Putting a meat thermometer in a turkey

Updated February 21, 2017

Seasoning and technique are important when it comes to having a well-cooked turkey. However, the key to a tender bird lies in not overcooking it. Nearly everyone has had the misfortune of eating a dry turkey -- in fact, overcooking is one of the fears faced by novice cooks when cooking turkey. Fortunately, you can avoid a dry bird by paying proper attention to the internal temperature. If turkey is on the menu for your next family get-together, learning how to properly insert the thermometer and check the temperature can make the difference between a moist bird and a dry one.

Take a metal-stemmed meat thermometer and find the location of the heat sensor. This is necessary to ensure that you insert the thermometer deep enough into the turkey. The sensor may be located at the tip of the thermometer or halfway up the stem. For example, instant read digital thermometers have sensors in the tip.

Clean the thermometer with hot soapy water before using it, then dry it completely.

Lift the turkey from the oven as you approach the appropriate cooking time. Close the oven door and place the turkey pan on a flat surface. To make it easier to read and for the most accurate measurement, stick the thermometer from the side into the deepest portion of the breast, as opposed to sticking it in from the top. The thermometer should be 6.25 cm (2 1/2 inches) into the meat of the breast. Take care not to come into contact with the bone or go past the meatiest section into the cavity. If the thermometer suddenly slides easily, you may have gone too far and entered the cavity. If you feel as if you are hitting against something, chances are you have made contact with the bone.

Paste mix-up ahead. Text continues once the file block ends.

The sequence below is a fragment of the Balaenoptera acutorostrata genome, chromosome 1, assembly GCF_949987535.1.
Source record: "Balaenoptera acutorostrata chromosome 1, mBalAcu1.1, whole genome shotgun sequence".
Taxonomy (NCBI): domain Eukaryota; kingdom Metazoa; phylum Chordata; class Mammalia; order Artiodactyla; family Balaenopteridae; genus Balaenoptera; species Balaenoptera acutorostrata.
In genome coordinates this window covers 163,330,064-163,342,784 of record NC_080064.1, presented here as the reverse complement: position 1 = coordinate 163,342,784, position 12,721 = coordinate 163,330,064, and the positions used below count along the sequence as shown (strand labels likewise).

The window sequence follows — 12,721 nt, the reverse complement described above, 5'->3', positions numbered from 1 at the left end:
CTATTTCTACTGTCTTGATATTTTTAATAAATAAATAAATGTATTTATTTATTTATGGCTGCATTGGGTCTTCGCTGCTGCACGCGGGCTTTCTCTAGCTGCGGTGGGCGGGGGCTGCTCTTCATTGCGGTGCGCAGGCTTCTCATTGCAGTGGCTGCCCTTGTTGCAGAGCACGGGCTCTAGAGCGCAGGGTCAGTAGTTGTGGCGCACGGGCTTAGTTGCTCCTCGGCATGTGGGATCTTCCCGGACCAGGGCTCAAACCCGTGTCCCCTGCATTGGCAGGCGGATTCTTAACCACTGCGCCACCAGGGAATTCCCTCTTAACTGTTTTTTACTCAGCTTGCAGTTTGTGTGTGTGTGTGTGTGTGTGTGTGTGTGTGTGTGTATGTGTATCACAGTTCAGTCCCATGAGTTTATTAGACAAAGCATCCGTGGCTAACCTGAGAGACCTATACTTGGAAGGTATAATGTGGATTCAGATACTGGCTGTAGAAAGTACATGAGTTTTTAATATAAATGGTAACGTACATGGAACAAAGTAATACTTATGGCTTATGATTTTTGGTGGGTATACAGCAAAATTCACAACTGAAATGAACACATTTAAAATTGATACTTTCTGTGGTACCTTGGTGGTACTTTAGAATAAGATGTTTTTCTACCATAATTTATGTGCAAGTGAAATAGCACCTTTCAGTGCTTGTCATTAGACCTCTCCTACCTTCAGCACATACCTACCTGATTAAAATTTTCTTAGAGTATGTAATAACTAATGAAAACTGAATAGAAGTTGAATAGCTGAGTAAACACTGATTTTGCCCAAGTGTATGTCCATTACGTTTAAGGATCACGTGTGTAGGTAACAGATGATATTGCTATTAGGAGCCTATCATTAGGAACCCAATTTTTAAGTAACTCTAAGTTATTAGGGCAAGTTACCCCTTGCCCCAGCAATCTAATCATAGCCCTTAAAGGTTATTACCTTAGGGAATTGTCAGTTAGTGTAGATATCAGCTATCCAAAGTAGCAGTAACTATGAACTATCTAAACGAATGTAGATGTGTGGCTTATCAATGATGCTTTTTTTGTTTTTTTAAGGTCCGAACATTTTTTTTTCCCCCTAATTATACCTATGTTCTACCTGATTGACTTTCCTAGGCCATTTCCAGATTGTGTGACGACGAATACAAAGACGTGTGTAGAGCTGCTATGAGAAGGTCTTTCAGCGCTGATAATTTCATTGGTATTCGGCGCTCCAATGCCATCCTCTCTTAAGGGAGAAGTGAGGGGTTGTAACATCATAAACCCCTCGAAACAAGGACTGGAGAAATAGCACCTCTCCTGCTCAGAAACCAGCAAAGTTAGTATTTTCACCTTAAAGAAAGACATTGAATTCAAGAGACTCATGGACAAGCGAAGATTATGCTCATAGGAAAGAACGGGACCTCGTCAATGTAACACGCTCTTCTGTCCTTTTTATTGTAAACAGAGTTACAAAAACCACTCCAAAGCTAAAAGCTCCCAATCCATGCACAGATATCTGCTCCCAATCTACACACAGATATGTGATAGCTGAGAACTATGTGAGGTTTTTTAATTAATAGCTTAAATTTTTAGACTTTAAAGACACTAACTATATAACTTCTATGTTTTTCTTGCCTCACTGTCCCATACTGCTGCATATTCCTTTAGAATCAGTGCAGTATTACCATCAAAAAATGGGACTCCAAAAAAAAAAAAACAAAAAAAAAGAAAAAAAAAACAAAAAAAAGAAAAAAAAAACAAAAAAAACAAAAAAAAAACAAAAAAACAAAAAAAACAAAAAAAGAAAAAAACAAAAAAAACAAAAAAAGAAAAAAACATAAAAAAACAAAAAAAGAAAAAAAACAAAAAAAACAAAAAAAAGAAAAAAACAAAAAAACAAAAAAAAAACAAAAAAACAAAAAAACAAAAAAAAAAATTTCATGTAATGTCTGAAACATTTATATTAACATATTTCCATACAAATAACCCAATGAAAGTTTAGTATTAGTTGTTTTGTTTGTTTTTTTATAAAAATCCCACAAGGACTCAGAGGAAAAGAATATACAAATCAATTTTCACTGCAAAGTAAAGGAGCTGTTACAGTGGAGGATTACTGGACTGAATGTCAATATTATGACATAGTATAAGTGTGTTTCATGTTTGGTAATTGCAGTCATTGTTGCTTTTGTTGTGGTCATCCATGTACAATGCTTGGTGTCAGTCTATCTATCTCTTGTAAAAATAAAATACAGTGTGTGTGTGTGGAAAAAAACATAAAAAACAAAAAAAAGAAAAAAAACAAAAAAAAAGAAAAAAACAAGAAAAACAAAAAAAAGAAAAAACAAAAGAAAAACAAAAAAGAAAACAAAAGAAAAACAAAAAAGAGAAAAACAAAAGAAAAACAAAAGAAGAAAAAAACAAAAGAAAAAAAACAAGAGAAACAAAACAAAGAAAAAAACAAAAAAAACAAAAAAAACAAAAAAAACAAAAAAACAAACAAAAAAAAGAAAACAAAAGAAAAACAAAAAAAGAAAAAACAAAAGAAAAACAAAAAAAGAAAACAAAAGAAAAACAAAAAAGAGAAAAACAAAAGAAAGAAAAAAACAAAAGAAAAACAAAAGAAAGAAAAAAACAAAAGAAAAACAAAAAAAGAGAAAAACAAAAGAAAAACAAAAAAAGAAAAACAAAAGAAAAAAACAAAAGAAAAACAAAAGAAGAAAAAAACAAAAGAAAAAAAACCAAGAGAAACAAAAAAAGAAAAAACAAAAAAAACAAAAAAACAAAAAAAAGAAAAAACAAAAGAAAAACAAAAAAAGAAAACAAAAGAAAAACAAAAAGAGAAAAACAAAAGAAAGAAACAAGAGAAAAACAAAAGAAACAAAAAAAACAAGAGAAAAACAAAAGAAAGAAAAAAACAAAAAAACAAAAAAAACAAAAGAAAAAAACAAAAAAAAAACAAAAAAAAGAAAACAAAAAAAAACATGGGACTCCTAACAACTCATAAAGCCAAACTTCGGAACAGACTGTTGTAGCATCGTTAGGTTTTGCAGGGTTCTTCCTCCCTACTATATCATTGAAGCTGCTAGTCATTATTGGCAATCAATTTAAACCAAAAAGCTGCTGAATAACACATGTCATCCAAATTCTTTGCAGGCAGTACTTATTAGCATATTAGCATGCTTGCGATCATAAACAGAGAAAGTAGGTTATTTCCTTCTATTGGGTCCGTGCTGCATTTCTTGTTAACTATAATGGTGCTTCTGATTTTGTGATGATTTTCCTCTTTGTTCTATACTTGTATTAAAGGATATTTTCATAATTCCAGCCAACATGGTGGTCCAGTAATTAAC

Remove the thermometer from the breast and stick it into the thickest part of the thigh. Avoid touching the bone or entering the cavity of the bird as you are inserting the thermometer.

Take the thermometer from the breast of the turkey after obtaining your reading. If the bird is stuffed, go to the cavity and insert the thermometer straight into the stuffing so that the probe is near the centre. Don't touch any bone as you do so.


Turkey is safe to eat at an internal temperature of 71 degrees C (160F) -- however, the meat and juices will still be pink. At 77 degrees C (170F) for dark meat and 92 degrees C (180F) for white meat, the turkey's meat will no longer be pink and the juices will run clear.

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About the Author

Mai Bryant is a Northern California writer who specializes in writing about health-related topics, fashion and relationships. She began writing online in 2005 but has freelanced privately for more than 10 years. Bryant's eclectic professional background as a medical technician, a licensed cosmetologist, copywriter and event planner allows her to write with authority on numerous topics.